We hear so much about the popularity of social media, so why might it be different for law firms?
“Like all marketing, it depends what niche you are operating in. If I am on social media, I’m not hanging out for a law firm to reach out to me, even if I’m a potential customer. If, for example, a woman is on Facebook she might want to find out about the latest fashion trends and engage with friends to see photos. She could still be making decisions on legal matters, so it’s not a bad thing to target her, but it’s not the first thing to do. Facebook is a good place for businesses to share content, but there may be other priorities.”
What is the lowest hanging fruit then?
“I still think it is pay-per-click advertising, where you pay a small fee each time one of your ads is clicked on. If you want business leads to grow your business, you should be setting up some paid performance marketing, and that typically starts with Google advertising and retargeting.”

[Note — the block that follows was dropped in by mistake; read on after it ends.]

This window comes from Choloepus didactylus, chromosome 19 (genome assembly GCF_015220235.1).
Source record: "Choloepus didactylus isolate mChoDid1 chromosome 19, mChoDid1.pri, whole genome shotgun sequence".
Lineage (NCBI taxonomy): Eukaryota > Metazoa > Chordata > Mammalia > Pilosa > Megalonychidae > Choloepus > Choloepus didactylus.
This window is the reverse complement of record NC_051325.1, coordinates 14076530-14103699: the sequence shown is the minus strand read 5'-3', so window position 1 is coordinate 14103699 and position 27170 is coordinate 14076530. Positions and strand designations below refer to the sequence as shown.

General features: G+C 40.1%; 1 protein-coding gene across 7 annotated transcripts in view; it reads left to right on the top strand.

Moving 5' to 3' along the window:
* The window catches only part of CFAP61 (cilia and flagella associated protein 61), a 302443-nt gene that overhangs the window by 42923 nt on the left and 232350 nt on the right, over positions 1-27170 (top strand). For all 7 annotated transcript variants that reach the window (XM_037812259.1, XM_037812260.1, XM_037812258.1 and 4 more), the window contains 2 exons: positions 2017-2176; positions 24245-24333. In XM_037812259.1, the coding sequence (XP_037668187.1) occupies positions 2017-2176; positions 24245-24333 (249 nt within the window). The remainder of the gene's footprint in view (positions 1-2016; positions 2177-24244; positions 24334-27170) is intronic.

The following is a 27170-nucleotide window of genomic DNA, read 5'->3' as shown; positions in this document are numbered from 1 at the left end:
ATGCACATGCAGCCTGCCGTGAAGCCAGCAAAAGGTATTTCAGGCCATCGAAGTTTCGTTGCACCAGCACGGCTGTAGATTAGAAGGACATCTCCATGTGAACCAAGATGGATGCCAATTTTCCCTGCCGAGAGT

What do you mean by retargeting?
“Well, if you are on the internet and click on the Bunnings website, for instance, you will notice that for the next few weeks you will get ads popping up trying to sell you a chainsaw or some other hardware items. That’s retargeting. Because someone comes to your site you know they are definitely interested in what you have to offer, but then they go away. As a marketing strategy, you can put some code on those net users and follow them around the internet and share your advertising with them at a cheap rate. It’s very targeted because you know they had some interest in your offering.”